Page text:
Bakery solution provider Délifrance has released its latest insight report aimed at helping operators navigate the challenges of allergen legislation with more than two million UK consumers reporting a diagnosed food allergy.
Délifrance commissioned a UK-wide survey speaking to consumers who either have a food allergy, or have a child with one.
The findings revealed that three quarters of consumers with food allergies enjoyed bread, 74% indulged in sweet treats like brownies or cakes, and 70% ate pastries like croissants and pain au chocolat. Another 66% liked savoury treats such as cheese twists. However, many felt their needs were not being met by food providers, and more than half (52%) won't buy anything or will go elsewhere if they couldn't find the bakery product they want.
The top five places for FHS consumers to buy baked goods were supermarkets, bakeries, coffee shops and cafes, and restaurants. The findings highlighted key areas for each of these outlets to address, along with insight and advice from Délifrance and report partners, Food Allergy Aware.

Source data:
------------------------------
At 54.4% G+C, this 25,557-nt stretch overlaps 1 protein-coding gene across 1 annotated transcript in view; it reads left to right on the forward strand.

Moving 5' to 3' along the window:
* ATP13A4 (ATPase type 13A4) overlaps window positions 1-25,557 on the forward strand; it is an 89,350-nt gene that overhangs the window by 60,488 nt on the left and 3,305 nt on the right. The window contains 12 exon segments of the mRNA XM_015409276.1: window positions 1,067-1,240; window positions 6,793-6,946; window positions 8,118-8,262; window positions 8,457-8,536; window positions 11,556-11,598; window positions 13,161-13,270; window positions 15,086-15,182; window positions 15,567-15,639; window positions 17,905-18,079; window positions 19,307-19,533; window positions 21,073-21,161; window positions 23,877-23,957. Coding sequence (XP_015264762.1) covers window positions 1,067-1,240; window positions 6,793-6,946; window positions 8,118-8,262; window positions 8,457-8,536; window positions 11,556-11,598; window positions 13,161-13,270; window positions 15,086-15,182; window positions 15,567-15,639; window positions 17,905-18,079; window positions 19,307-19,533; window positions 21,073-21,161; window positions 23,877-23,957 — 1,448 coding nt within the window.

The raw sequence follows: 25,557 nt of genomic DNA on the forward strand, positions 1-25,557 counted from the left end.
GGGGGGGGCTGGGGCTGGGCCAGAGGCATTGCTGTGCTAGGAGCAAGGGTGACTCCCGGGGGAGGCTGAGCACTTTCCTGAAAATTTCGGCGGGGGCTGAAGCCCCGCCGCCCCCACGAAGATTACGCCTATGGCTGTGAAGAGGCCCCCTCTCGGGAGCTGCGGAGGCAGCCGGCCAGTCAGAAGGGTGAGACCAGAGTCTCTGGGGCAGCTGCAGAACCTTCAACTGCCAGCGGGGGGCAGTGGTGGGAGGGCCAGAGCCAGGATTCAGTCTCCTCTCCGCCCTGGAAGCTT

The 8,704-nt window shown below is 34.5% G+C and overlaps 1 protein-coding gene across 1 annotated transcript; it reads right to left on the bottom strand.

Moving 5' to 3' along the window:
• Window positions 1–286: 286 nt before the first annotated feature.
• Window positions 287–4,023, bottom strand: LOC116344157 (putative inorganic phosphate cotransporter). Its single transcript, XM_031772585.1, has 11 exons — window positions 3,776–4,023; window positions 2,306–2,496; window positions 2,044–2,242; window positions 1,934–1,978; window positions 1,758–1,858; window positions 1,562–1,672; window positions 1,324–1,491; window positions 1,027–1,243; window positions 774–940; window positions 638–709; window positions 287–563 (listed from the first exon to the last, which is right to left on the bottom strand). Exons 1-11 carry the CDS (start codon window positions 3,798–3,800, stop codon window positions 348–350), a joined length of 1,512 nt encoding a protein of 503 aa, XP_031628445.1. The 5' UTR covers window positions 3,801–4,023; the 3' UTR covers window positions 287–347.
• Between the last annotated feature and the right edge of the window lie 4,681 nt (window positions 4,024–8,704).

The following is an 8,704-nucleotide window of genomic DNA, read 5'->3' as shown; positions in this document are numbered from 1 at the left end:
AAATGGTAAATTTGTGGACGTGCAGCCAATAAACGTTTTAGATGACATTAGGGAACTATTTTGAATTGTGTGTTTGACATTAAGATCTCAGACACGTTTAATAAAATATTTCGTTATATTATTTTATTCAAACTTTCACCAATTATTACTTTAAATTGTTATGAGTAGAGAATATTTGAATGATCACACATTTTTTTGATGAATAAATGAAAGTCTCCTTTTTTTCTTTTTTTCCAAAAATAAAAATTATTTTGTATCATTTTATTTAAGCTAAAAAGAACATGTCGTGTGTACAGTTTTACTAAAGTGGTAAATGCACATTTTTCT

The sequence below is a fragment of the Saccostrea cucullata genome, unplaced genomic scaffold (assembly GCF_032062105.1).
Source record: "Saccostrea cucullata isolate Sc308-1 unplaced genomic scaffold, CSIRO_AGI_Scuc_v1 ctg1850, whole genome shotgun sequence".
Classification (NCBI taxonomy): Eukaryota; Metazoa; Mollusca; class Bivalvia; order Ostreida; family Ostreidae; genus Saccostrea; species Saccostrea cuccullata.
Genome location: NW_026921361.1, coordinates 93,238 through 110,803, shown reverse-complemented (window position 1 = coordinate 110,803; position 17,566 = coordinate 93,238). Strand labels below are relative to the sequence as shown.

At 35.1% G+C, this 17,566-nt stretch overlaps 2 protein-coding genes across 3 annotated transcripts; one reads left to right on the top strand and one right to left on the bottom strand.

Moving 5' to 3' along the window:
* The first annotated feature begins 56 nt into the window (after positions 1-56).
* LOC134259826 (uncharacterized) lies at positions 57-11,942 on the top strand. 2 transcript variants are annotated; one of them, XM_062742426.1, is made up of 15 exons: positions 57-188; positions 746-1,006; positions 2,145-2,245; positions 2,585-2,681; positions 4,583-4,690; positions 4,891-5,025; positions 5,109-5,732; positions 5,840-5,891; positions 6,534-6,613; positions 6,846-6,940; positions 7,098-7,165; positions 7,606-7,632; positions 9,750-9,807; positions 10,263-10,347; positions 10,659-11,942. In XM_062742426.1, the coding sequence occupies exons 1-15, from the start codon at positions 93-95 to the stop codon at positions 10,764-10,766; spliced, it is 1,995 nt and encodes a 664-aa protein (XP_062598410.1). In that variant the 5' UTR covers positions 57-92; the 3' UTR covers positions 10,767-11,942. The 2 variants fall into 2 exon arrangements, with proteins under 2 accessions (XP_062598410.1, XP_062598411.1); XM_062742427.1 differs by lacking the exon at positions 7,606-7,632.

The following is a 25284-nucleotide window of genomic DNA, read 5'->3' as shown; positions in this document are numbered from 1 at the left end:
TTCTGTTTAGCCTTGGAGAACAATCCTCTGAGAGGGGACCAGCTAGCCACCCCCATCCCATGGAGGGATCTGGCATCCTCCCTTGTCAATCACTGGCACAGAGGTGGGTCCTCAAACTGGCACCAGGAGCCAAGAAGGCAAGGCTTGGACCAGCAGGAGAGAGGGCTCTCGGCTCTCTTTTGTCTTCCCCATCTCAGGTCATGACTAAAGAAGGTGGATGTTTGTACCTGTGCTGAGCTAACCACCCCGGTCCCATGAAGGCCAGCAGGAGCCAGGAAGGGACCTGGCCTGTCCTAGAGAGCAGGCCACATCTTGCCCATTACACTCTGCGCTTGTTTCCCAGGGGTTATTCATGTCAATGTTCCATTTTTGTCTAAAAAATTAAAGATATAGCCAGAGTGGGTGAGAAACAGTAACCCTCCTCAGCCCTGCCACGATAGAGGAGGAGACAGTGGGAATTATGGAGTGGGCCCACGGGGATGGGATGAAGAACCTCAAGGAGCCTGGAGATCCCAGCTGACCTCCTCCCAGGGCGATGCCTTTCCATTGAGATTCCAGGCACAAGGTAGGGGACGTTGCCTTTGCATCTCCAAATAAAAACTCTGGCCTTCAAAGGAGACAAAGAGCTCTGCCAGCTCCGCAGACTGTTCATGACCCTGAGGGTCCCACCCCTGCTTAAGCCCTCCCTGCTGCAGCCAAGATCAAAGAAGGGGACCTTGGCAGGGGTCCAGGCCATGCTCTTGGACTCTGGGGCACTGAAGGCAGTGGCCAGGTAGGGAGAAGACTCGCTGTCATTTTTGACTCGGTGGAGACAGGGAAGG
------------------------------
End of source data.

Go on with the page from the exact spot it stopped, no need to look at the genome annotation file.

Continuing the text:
Stéphanie Brillouet, marketing director at Délifrance, said: "It's clear these consumers love their baked goods, representing a big opportunity for food operators. They just need to be reassured that their products are produced and kept separate from those containing allergens. Unsurprisingly, they don't want to compromise on taste and choice either.
"We realise this represents a big challenge for some food operators, but we're convinced that it's good business as well as being vital for public health and wellbeing. We've shared some of our processes and approaches in the report, in the hope that they'll inspire food operators to adapt, giving them the chance to attract rather than alienate what can often be a highly loyal group of consumers."
Jacqui McPeake, consultant for Food Allergy Aware, added: "There's a huge community of people with allergies on social media and they all talk to each other. If an FHS consumer trusts a food operator and enjoys the food, they'll become a regular customer, tell their friends and share their experiences on social media using hashtags like #allergyapplause.
"It's worth remembering that FHS consumers are vocal on social media if they have a bad experience too. And with allergies on the rise, this could affect businesses negatively in the long-run."
The report can be downloaded here.